In a year heavy with additional challenges, help support our kids by attuning to them in loving and intentional ways. Dr. Dan Siegel  (a Clinical Professor of Psychiatry at the UCLA School of Medicine and the founding co-director of the Mindful Awareness Research Center) writes that “interpersonal attunement… is crucial for people in relationships to feel vibrant and alive, to feel understood, and to feel at peace. Professor of Psychiatry Dr. Steven Porges  adds, “attunement  builds a context of safety, that frees people to ‘love without fear.’” With this understanding that all human beings benefit from attuned relationships, we realize that this need for attunement is especially vital to our children who came to us via adoption. They need to "know" with all their senses that we see, hear, accept, and love them for who they are -- not as we dreamed or imagined they would be but as their authentic, marvelous selves.

In the book Reimagining Adoption: What Adoptees Seek from Families and Faith, which I wrote with Sally Ankerfelt, we explore in detail how Adoption Attunement is an essential approach to parenting adopted children well. We look at attunement from many angles and offer practical tips and insights on how to parent our children well. Transitions can be hard for adopted children. Be aware, attuned, and ready. I think I hear the schoolbus!

Learn how the coaches at GIFT Family Services can help you and your family navigate your adoption journey. We've faced our share of family challenges and crises, ridden the metaphorical rollercoaster, and our families have not only survived; they have thrived. We offer experience, neutrality, and understanding. GIFT coaches are available to present workshops online.  Contact us : 1-800-653-9445

 

Listen to our podcast.

Read these books written by our coaches.

Feeling short of time or finding it difficult to concentrate? You can listen to this post. Listen time 5:23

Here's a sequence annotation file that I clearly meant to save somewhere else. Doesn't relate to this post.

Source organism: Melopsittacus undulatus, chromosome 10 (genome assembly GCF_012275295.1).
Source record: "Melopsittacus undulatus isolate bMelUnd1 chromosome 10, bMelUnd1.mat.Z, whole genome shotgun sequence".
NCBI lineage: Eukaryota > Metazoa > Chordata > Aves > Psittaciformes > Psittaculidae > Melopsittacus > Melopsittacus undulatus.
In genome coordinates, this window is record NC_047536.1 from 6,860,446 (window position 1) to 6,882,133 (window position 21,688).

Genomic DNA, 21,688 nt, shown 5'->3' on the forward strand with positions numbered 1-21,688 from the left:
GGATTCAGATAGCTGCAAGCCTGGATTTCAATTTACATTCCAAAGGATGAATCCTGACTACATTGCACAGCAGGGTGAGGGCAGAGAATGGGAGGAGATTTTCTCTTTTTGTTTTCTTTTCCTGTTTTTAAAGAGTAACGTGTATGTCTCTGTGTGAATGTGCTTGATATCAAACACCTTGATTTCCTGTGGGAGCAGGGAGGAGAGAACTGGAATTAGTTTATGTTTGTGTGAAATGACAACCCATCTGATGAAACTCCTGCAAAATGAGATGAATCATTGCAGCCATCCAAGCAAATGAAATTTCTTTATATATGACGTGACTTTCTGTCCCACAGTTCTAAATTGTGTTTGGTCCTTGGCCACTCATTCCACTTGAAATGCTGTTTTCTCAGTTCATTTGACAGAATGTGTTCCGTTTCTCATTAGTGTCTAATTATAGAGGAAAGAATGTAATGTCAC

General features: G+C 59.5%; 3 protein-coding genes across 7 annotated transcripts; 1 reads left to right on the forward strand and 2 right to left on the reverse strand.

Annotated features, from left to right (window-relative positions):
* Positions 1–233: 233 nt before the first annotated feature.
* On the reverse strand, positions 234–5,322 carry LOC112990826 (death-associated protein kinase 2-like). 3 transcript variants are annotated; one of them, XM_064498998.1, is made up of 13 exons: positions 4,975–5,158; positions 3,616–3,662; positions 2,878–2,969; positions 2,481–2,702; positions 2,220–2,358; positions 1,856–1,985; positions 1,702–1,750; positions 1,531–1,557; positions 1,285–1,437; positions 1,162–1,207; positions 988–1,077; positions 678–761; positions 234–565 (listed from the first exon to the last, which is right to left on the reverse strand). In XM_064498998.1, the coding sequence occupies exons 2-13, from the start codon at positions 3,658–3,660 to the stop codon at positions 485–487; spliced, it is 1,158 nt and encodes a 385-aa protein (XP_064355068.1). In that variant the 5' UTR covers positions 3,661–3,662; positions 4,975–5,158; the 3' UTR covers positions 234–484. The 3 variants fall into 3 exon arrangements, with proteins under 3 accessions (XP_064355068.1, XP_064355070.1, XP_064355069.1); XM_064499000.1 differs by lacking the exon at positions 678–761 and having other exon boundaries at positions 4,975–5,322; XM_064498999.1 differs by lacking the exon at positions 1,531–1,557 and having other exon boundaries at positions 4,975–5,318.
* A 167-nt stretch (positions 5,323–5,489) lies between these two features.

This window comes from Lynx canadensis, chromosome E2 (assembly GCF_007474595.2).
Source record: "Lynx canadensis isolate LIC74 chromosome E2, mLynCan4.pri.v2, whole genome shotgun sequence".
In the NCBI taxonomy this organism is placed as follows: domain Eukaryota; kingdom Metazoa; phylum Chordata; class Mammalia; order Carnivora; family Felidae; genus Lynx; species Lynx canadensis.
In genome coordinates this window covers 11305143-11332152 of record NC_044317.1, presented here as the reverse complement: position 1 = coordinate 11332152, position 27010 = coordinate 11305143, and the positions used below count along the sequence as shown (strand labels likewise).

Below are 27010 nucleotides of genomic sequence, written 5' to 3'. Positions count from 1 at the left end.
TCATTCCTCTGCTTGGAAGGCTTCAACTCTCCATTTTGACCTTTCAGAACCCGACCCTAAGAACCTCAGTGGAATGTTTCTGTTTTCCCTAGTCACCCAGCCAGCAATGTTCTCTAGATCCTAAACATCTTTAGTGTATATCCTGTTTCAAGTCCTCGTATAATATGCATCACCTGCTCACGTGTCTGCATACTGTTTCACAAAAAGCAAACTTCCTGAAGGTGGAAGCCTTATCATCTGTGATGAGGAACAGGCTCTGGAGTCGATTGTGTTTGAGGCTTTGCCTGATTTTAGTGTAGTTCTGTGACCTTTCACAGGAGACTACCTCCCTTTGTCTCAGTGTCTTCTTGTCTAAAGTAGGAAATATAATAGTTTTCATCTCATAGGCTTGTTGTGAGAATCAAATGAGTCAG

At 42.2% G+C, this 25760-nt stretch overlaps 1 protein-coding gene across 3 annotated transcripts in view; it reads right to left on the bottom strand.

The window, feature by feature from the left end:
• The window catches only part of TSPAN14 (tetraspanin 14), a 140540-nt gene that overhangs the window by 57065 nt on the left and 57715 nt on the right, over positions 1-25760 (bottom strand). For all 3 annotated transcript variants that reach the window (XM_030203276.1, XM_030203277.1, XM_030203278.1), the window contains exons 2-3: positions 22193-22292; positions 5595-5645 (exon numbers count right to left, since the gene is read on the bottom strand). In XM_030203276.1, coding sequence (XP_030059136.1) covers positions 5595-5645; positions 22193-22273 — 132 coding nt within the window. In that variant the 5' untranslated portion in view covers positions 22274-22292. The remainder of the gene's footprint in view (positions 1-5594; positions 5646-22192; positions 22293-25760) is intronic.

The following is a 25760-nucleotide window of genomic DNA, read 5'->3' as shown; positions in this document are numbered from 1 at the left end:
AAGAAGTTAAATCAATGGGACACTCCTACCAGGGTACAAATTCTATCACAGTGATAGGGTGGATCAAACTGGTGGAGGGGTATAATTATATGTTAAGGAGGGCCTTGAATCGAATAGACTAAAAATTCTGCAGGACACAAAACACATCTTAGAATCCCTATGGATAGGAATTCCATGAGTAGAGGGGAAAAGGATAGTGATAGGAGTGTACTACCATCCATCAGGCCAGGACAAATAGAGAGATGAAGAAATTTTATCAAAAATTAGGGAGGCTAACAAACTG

This month we celebrate the “birthday” and independence of the United States. Many folks observe the Fourth of July as an extended family. Holidays become enmeshed with warm memories of the important people in our family, delicious food, fun activities, and great company.

Since we are part of an adopted family, we have some “extra steps” to consider while planning our holiday. We need to include a generous dose of Adoption Attunement along with all our good intentions. As parents, we can look back over decades of holidays and enjoy the memories they conjure. Drawing on our history, we strive to continue longstanding traditions and to establish family traditions with our own children, family, and friends.

Mindful of our commitment to ensuring that our children have the support they need, we recognize that as an adoptive family we have a few extra boxes to tick off on the planning list.  The top priority is ensuring that our kids feel safe and comfortable enough to enjoy themselves. While this seems like a given, for many adoptees, several factors can make it a bit harder for them to relax and enjoy the festivities.

Remember that many adoptees feel most alone and “out of sync” during large gatherings of extended family. Their experience of the holiday may be quite different from ours. Our kids may actually feel the full weight of their differences instead of the ease of many decades of feeling at home with family, loved, accepted, "seen", and appreciated. This means they may need an escape from this explosion of family tradition.